The project has increased knowledge about the challenges of closing the loop in the recycling of industrial plastic packaging, which includes collection, transport/logistics, recycling technologies and reuse as industrial packaging. The knowledge will be used to develop policy proposals and public reports. The next step is to develop a solution that facilitates the scaling-up of closed loops for plastic packaging from industry.
Measurement method for assessing sterile recycling of plastic in healthcare
When recycling single use-plastics from healthcare, there is a risk that bacteria survive the recycling process and are encapsulated in the plastic. In traditional sterilization methods, the survival of bacteria is checked using agar plate cultures. However, this method is not sufficient because it does not detect bacteria encapsulated in the plastic. Therefore, the project has developed a method that gives a measurable effect of sterilization in the recycling process. This method consists of an extraction of DNA, and is verified both in the lab and on a large scale. The recipients of these results are primarily the Swedish and international plastics industries.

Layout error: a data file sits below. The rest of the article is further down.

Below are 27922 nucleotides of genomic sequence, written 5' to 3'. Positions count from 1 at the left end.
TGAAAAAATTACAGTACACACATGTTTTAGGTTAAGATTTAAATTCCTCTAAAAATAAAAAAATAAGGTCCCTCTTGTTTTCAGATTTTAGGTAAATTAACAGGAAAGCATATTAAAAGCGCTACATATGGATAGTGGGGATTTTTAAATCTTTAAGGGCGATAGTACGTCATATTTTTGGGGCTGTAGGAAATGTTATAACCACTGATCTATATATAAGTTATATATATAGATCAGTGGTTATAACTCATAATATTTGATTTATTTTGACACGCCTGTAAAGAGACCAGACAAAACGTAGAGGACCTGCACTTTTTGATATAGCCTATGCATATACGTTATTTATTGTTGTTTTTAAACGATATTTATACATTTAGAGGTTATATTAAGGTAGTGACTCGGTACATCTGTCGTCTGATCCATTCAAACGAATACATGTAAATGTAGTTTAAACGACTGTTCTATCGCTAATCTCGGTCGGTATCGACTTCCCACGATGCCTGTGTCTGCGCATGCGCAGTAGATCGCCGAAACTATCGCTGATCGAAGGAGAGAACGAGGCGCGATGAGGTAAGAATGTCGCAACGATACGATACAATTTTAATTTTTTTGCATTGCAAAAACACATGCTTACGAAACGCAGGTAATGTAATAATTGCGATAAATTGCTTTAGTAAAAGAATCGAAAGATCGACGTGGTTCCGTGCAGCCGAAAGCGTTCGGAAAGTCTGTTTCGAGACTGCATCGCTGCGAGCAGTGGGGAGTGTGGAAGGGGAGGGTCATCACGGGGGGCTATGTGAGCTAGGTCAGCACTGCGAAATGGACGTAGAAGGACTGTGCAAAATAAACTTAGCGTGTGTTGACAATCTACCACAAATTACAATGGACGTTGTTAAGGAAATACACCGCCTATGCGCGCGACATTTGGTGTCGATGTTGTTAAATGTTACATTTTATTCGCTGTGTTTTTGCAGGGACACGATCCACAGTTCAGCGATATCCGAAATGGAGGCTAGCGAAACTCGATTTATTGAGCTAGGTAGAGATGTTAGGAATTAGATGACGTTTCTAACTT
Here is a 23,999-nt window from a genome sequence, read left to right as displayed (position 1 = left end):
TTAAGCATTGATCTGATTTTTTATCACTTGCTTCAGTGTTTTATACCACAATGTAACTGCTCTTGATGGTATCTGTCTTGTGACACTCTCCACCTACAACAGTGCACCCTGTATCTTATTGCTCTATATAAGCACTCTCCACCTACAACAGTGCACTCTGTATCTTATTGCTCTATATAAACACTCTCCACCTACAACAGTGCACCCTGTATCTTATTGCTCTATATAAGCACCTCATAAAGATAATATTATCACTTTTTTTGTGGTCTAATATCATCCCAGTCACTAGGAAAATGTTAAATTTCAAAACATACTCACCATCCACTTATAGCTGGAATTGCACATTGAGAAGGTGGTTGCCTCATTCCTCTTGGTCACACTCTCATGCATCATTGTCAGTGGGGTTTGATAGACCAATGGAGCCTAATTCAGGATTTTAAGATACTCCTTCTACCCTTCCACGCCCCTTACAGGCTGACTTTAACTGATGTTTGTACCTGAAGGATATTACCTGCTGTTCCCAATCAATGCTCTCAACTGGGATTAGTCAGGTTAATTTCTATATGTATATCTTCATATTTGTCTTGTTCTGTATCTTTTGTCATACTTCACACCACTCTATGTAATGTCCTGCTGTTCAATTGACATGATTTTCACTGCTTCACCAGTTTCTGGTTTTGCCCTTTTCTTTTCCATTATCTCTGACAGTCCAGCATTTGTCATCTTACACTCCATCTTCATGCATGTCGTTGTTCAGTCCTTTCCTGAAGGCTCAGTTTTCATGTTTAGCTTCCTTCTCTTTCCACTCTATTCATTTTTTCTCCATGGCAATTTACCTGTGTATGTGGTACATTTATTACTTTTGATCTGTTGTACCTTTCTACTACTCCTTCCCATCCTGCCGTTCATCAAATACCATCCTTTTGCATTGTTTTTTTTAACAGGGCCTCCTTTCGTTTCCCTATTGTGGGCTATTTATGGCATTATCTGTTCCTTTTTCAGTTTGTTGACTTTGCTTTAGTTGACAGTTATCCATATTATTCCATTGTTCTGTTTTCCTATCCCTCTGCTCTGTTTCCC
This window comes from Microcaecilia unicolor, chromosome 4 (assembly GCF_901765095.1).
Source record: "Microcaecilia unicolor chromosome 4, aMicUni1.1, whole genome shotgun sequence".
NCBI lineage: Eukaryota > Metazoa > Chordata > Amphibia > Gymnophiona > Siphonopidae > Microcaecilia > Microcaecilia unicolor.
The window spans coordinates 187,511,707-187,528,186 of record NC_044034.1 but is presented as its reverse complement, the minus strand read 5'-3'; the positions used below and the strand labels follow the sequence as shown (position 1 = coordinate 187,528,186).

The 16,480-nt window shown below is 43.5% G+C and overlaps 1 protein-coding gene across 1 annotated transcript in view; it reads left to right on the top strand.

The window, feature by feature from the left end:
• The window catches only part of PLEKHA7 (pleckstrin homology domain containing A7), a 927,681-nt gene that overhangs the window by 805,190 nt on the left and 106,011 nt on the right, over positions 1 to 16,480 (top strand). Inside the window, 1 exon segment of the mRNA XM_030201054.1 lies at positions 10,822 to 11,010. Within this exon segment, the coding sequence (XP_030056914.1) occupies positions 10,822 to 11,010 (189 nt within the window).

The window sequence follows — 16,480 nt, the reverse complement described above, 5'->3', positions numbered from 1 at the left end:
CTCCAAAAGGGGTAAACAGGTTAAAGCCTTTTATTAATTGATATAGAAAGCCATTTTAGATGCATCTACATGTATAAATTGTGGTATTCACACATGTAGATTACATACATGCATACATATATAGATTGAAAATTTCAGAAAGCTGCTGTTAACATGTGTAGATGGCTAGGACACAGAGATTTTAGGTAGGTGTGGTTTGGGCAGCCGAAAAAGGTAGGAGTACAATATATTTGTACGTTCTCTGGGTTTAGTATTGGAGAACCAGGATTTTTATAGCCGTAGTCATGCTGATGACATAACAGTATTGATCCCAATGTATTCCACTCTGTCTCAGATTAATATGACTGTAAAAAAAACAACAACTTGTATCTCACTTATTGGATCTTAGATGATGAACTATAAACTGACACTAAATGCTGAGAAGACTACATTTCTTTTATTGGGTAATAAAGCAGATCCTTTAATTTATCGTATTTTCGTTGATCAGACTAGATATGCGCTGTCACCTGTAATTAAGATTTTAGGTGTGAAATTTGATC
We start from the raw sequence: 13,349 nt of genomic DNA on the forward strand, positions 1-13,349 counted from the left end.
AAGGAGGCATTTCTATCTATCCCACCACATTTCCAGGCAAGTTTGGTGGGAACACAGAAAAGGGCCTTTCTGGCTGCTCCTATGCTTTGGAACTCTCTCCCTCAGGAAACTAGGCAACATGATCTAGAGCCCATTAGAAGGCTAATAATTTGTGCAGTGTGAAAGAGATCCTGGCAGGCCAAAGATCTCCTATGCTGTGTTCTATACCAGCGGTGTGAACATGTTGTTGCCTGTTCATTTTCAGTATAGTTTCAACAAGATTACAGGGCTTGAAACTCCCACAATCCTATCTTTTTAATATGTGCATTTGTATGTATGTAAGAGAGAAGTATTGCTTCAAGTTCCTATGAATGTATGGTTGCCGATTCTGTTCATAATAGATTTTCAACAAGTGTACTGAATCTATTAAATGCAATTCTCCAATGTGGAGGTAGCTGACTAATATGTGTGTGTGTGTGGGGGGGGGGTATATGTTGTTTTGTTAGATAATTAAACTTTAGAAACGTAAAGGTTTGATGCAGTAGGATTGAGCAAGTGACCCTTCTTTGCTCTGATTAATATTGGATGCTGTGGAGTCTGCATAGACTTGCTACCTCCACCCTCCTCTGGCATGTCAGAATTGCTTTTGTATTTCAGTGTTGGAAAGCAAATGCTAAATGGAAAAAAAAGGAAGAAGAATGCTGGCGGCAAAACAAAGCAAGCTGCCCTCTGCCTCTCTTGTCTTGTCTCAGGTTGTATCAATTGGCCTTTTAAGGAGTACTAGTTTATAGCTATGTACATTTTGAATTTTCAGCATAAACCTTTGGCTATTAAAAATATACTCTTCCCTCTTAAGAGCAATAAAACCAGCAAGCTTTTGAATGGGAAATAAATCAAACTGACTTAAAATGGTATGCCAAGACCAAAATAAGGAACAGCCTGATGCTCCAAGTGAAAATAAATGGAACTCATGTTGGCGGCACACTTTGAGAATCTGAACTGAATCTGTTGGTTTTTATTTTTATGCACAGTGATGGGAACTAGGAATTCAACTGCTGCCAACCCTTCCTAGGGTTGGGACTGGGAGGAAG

Increased recycling of plastic requires new ways of thinking
Businesses must change their behaviour, so that they see used plastic as a resource instead of as waste. The fact that virgin plastic is cheaper than recycled plastic can also prove a challenge. In the case of recycling single-use plastic in healthcare, there is a risk that the time and temperature required for sterilization do not match the parameters for producing plastic, if the properties critical to the function of the plastic are to be assured.